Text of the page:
Chris Leslie, the shadow chancellor, supports the pay freeze. But his next boss disagrees. Photo: Getty Images
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Labour at odds over public sector pay freeze

Yvette Cooper, Liz Kendall, Andy Burnham and Jeremy Corbyn are all against the public sector pay freeze. But Harriet Harman and Chris Leslie both back the policy. 

Labour's leadership candidates have all announced their opposition to the continuing public sector pay freeze, putting them on a collision course with Harriet Harman, the party's acting leader, and Chris Leslie, the shadow chancellor.

Andy Burnham, the bookmakers' favourite, was the first candidate to rule out a continuation of the pay freeze, while Liz Kendall also confirmed her opposition to continuing pay restraint at a Q&A in central London this morning. The Kendall campaign believe that they can find the money to end the freeze through reducing the scale of British tax breaks - which currently stand at £100bn a year. 

Yvette Cooper believes that continuing the pay freeze - which has been in place since 2010 - will hit recruitment and retention. "Is the Chancellor really saying he can afford to cut inheritance tax for estates worth £1million," the shadow home secretary asks, "but the people who care for us and keep us safe should have to face five more years of real term pay cuts?" Cooper believes that a decade worth of cuts to public sector pay will do lasting damage to the quality and morale of public sector staff, and that, in any case, that the NHS is increasingly having to turn to more expensive agency staff to fill staffing gaps means the savings are void.

Jeremy Corbyn, meanwhile, is against cuts and will not be supporting the public sector pay freeze. That puts all four candidates in opposition to the policy position set out by Harman and Leslie.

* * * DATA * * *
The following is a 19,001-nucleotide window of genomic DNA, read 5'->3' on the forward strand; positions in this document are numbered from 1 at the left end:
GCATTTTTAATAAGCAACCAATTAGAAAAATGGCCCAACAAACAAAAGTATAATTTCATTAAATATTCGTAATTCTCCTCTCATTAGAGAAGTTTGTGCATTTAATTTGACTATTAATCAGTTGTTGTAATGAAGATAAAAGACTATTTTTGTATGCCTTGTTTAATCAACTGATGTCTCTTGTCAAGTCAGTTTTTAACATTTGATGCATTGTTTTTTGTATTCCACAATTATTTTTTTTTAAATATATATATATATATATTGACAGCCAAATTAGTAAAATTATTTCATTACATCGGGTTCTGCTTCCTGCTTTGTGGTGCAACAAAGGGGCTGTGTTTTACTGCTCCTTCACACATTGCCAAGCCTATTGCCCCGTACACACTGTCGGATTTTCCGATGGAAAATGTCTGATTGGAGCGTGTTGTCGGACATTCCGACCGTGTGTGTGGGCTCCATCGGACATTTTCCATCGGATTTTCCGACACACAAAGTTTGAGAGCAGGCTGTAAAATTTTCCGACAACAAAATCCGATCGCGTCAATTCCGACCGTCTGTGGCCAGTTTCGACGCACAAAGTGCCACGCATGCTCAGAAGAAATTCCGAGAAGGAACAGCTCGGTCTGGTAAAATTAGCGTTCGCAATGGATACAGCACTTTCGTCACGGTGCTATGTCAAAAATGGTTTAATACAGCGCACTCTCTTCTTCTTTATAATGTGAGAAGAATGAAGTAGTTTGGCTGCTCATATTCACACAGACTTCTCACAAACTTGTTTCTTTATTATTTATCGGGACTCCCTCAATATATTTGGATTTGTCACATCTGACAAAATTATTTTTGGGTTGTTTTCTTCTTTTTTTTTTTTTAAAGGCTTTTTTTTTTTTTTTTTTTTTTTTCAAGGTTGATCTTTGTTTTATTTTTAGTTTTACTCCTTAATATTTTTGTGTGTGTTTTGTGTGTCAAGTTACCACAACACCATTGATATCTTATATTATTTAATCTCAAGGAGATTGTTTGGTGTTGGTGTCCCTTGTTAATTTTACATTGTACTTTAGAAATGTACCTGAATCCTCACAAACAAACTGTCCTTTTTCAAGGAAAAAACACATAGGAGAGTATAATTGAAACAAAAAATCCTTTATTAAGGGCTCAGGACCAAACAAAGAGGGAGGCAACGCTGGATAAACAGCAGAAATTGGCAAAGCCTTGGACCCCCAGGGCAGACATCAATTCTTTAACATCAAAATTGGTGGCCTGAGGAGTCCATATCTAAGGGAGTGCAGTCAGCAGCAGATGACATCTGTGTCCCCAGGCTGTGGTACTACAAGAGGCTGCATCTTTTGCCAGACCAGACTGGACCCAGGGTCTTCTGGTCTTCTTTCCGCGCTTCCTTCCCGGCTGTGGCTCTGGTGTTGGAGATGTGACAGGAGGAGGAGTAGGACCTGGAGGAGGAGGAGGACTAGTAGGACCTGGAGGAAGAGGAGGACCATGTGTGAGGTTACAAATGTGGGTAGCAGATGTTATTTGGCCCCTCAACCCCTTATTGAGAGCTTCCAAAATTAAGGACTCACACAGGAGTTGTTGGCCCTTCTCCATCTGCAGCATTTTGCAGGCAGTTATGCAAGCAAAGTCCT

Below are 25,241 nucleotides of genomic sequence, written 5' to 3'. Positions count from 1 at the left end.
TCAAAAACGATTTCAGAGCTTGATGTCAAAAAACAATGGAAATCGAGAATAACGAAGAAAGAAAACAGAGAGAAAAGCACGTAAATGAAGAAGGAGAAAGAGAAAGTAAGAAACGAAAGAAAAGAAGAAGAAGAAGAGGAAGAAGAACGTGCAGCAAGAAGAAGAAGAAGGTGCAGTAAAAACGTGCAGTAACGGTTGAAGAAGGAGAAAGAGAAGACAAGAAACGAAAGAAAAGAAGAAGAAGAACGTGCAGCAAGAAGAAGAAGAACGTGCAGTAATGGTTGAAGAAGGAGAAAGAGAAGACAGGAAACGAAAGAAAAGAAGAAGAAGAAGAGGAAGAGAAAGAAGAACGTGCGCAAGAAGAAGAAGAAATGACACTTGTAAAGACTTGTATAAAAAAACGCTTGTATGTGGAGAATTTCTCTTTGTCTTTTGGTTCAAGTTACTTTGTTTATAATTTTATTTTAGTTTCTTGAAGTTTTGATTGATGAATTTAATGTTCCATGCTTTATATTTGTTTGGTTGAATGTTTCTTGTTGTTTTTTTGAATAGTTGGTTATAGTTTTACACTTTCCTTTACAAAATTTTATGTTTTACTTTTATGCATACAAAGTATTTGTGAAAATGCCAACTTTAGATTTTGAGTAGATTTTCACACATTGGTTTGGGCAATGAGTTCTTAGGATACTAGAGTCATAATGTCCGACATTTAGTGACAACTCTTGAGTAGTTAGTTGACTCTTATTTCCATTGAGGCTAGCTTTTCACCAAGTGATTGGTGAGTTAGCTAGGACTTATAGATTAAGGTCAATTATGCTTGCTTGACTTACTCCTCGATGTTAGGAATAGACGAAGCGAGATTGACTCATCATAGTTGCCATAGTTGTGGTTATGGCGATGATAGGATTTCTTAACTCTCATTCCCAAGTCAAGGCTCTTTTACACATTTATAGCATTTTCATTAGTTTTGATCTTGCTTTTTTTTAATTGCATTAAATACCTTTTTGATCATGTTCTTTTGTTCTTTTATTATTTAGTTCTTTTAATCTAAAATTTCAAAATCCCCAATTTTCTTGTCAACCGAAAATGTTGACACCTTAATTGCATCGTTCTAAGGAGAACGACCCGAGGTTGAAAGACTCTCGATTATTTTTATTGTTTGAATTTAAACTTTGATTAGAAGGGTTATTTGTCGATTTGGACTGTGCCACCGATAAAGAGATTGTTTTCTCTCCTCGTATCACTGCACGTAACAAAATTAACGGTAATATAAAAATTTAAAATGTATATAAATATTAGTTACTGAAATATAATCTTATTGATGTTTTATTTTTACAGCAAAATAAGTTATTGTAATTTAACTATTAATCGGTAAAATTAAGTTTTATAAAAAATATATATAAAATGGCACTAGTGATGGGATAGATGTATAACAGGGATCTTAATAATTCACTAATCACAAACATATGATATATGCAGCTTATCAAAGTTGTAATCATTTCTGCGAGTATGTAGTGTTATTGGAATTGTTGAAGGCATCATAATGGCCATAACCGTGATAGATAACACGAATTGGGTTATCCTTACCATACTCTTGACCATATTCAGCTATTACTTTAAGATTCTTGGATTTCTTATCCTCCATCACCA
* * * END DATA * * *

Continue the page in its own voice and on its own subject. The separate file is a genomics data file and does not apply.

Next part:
In some respects, the fact that Harman will leave office when the new leader is elected on September 12 renders the row moot. However, Leslie, who is supporting Cooper's bid and is a longstanding ally of the shadow home secretary, was considered likely to remain in post as shadow chancellor should either Cooper or Kendall win the leadership. (Should Burnham win, Rachel Reeves is widely tipped to be appointed both his official deputy, and shadow chancellor, shadowing George Osborne both as Chancellor and as First Secretary of State.) His support of the pay freeze may imperil his chances of keeping hold of the role, or re-open the divides of the first phase of Ed Miliband's leadership, when he and Alan Johnson disagreed over the 50p rate and tuition fees. 

Stephen Bush is special correspondent at the New Statesman. He usually writes about politics. 

Photo: Getty
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Cabinet audit: what does the appointment of Liam Fox as International Trade Secretary mean for policy?

The political and policy-based implications of the new Secretary of State for International Trade.

Only Nixon, it is said, could have gone to China. Only a politician with the impeccable Commie-bashing credentials of the 37th President had the political capital necessary to strike a deal with the People’s Republic of China.

Theresa May’s great hope is that only Liam Fox, the newly-installed Secretary of State for International Trade, has the Euro-bashing credentials to break the news to the Brexiteers that a deal between a post-Leave United Kingdom and China might be somewhat harder to negotiate than Vote Leave suggested.

The biggest item on the agenda: striking a deal that allows Britain to stay in the single market. Elsewhere, Fox should use his political capital with the Conservative right to wait longer to sign deals than a Remainer would have to, to avoid the United Kingdom being caught in a series of bad deals. 

Stephen Bush is special correspondent at the New Statesman. He usually writes about politics.